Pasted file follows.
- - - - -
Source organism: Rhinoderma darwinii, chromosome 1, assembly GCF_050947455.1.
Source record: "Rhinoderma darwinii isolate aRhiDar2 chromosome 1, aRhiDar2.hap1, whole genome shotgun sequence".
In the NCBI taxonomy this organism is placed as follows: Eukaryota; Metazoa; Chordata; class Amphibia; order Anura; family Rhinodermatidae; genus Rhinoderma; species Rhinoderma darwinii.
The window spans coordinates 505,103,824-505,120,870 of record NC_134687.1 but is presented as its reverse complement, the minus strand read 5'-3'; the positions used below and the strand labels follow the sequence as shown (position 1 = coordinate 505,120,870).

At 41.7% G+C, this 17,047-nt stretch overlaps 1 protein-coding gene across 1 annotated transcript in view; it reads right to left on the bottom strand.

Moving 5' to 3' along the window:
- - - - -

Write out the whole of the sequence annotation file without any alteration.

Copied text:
Source organism: Rhinoderma darwinii, chromosome 1, assembly GCF_050947455.1.
Source record: "Rhinoderma darwinii isolate aRhiDar2 chromosome 1, aRhiDar2.hap1, whole genome shotgun sequence".
In the NCBI taxonomy this organism is placed as follows: Eukaryota; Metazoa; Chordata; class Amphibia; order Anura; family Rhinodermatidae; genus Rhinoderma; species Rhinoderma darwinii.
The window spans coordinates 505,103,824-505,120,870 of record NC_134687.1 but is presented as its reverse complement, the minus strand read 5'-3'; the positions used below and the strand labels follow the sequence as shown (position 1 = coordinate 505,120,870).

At 41.7% G+C, this 17,047-nt stretch overlaps 1 protein-coding gene across 1 annotated transcript in view; it reads right to left on the bottom strand.

Moving 5' to 3' along the window: